Week three: Admissions scandal further fraught, USAC candidate pool depleted, gymnasts enter NCAAs
(Amy Dixon/Photo editor, Kanishka Mehra/Daily Bruin, Rachel Hefner/Daily Bruin)
By Audrey Pham
April 19, 2019 8:43 pm
This Week in the News serves as The Quad’s space for reflection on current events at and around UCLA. Every week, Daily Bruin staffers will analyze some of the most significant stories to keep readers up to speed.
As the third week of the quarter comes to a close, midterm season isn’t the only thing that’s beginning to pick up. From athletic admissions scandals to chemical explosions, here are some of the most momentous campus happenings from the past week.
UCLA, as it turns out, is no stranger to college admissions scandals.
In 2014, UCLA looked into two student admissions that had violated UC Regents policies, which prohibit admission decisions influenced by financial and political actions that may benefit the university.
The 2014 investigation uncovered the admission of a track and field student-athlete who would not have qualified for the Division I team at UCLA, but was nonetheless accepted upon her parents’ $100,000 donation to the athletics program. Another student was also granted provisional acceptance on the basis of her participation in the women’s polo team, but was ultimately denied acceptance into the university.
The 2014 cases were uncovered in the wake of the recent college admissions scandal uncovered by federal investigators in March. UCLA men’s soccer coach Jorge Salcedo was indicted for allegedly accepting $200,000 in bribes in exchange for the admission of two students as student-athletes. Neither of the two students would go on to play their respective sports at the university.
On Tuesday, UCLA sent out a revision of Policy 135, which regulates animal presence on campus. The policy further restricts which animals, based on their status as assistance animals, pets or service animals, will be allowed into campus buildings.
In addition to the categorization of animals, the animal owners’ responsibilities were also further clarified. All owners must make sure their animals do not act inappropriately or pose dangers to the places they occupy.
The UCLA Office of Environment, Health and Safety will be hearing comments and concerns regarding the policy through May 16.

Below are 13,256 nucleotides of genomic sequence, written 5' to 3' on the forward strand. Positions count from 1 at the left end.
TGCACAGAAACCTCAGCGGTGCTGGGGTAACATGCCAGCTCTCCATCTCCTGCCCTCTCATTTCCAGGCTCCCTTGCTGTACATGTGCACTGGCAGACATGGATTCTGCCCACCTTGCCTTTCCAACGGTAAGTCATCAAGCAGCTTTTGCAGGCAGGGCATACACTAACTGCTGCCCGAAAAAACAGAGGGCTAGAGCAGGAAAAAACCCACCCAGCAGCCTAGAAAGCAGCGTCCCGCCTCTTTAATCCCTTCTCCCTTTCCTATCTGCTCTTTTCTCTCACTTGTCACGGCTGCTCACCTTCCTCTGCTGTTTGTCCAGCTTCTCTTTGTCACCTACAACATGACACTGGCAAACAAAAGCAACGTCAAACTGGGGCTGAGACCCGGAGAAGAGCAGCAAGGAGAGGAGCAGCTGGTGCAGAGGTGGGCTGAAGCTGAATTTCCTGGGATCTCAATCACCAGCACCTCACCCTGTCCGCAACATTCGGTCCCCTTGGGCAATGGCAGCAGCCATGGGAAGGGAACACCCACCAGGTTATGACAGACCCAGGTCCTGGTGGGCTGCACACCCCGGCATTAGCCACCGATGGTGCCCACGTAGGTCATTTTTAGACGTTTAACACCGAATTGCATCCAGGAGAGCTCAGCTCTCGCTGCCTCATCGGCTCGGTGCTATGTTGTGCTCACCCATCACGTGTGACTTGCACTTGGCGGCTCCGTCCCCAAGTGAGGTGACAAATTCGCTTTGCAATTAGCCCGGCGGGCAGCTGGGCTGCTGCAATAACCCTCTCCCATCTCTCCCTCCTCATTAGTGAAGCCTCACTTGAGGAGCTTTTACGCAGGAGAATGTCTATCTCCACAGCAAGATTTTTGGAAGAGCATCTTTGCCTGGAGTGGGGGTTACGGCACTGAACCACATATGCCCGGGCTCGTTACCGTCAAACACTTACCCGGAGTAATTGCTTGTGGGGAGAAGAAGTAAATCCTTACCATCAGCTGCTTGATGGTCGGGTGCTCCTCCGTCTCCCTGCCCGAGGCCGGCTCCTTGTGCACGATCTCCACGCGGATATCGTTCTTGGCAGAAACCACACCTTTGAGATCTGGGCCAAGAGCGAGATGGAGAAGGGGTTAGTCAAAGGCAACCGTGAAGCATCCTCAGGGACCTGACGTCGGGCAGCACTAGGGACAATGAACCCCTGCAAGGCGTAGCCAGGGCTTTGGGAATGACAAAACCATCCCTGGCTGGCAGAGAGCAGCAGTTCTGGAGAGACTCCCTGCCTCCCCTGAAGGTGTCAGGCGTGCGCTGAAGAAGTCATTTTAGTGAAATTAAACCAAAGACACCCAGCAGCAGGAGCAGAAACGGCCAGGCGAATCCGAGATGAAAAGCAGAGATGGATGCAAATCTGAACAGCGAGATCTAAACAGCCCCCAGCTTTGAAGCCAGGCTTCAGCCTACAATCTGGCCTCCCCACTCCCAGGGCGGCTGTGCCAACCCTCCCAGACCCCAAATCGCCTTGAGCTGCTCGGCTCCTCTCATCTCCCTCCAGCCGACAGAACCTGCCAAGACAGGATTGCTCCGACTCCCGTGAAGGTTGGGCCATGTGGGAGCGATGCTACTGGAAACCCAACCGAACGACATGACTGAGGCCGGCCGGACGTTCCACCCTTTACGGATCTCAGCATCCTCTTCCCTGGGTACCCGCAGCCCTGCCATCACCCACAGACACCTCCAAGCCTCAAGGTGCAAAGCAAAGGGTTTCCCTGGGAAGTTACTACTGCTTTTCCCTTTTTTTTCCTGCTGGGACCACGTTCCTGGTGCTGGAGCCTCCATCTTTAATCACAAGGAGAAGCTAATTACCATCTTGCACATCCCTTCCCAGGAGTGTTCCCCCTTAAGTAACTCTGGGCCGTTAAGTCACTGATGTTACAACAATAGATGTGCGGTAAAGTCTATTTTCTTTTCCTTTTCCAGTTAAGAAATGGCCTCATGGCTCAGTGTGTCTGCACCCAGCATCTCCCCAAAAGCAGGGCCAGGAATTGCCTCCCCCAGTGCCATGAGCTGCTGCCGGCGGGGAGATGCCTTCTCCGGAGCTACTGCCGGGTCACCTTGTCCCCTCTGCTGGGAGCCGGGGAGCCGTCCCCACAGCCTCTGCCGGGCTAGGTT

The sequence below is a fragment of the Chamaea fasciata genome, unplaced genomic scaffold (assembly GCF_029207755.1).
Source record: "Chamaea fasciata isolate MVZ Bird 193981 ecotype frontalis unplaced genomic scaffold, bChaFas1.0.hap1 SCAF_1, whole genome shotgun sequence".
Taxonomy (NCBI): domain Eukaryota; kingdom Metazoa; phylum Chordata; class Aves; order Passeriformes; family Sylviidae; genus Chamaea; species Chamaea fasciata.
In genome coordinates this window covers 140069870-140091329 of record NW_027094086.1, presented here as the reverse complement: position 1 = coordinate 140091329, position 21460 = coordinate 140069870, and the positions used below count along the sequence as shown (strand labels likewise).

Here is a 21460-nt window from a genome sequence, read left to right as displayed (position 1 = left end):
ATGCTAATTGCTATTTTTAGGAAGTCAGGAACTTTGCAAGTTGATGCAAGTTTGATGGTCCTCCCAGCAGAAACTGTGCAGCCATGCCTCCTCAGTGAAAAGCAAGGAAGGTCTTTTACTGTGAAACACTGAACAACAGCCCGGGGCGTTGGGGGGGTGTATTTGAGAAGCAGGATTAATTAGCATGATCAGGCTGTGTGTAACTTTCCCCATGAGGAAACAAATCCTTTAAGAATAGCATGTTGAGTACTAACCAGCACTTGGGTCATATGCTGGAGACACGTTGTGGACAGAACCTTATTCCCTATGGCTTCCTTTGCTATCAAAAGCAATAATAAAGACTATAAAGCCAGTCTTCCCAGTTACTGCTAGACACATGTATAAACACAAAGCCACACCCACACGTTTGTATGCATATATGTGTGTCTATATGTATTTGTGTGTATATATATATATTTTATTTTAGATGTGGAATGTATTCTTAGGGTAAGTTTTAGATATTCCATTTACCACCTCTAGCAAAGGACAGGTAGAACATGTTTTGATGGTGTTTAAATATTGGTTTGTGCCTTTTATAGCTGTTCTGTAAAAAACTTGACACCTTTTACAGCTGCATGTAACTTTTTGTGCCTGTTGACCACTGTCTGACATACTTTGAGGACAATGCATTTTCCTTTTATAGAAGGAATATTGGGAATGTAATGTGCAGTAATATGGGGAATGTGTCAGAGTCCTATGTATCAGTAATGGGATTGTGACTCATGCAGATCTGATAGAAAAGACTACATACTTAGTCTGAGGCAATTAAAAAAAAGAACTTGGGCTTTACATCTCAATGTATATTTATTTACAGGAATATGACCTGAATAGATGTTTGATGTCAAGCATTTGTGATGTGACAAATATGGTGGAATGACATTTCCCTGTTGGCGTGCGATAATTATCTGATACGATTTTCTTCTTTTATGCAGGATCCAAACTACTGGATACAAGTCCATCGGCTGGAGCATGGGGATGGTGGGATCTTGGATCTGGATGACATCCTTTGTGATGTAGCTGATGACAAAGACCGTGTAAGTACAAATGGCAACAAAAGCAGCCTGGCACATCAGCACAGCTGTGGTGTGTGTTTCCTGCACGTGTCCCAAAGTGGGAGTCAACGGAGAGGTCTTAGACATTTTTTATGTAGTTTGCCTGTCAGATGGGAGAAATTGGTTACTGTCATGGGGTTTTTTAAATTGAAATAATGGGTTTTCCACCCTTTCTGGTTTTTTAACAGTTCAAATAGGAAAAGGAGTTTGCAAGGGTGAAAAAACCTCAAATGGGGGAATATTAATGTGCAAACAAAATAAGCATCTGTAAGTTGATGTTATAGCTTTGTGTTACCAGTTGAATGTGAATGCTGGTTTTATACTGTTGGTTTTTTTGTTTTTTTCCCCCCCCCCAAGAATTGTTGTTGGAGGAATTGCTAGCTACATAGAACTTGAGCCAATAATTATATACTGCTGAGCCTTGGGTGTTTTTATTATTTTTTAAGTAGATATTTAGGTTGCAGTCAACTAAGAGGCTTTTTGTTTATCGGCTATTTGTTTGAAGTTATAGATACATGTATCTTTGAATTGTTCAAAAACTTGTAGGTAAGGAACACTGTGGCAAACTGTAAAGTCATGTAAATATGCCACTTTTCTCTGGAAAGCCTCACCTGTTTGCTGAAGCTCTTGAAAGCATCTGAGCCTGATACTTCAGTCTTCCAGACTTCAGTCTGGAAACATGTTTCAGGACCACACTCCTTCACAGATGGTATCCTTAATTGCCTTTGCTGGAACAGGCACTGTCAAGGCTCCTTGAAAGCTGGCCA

The Undergraduate Students Association Council is facing an unprecedented shortage in candidates for the 2019-2020 term.
Of 15 available positions, there are only 17 candidates. Three positions – financial supports commission and two general representative offices – remain empty. The shortage is in stark contrast to the 2018-2019 election, which saw 39 candidates run for 14 available positions.
Current council chairs and members believe the candidacy shortage has a lot to do with internal issues that USAC has faced in the past year. Election Board Chair Kyana Shajari attributes the shortage to the lack of advertising for the election.
To fill up the spots for which no candidate is running, Shajari anticipates USAC will hold a special election in fall quarter.
This weekend, UCLA gymnastics will compete in the NCAA championships to defend their title.
It shouldn’t be too hard: UCLA gymnastics has churned out record-breaking victory after record-breaking victory since the start of the season. Senior Katelyn Ohashi’s floor routine in the Collegiate Challenge scored a perfect 10, and went on to amass 117 million views on social media.
The record breaking doesn’t end there.
The average attendance of gymnastics meets in Pauley Pavillion in the 2018-2019 season are at an all-time high, averaging at 10,242 – significantly higher than that of men’s basketball.
From stars such as Ohashi to jam-packed stadiums, UCLA gymnastics proves to be a force to be reckoned with as it takes on the NCAA championships.
A chemical explosion that occurred Tuesday night in the Molecular Sciences Building left a student with minor injuries. The Los Angeles Fire Department responded immediately to the incident and took the student to a nearby hospital.
LAFD later turned the scene over to UCLA officials once Hazmat officials had deemed the explosion stable. UCLA officials then proceeded to conduct routine cleanups and investigations.
After a two yearlong hiatus, “Game of Thrones“ is back for its eighth and final season – and the hype was unreal.
Keeping in line with the themes of fantasy and drama that fans have come to love, the episode follows clashing familial relations and political unrest amid threats of the White Walkers, an ice zombie army.
The overall reception of the long-awaited return of the HBO series was positive. Fans such as third-year cognitive science student Laura Green thought the premiere was a strong opening that set the stage for an unforgettable finale. Others such as third-year nursing student Julia Wenzel thought the premiere episode was fast-paced, but necessary to advance the plotline.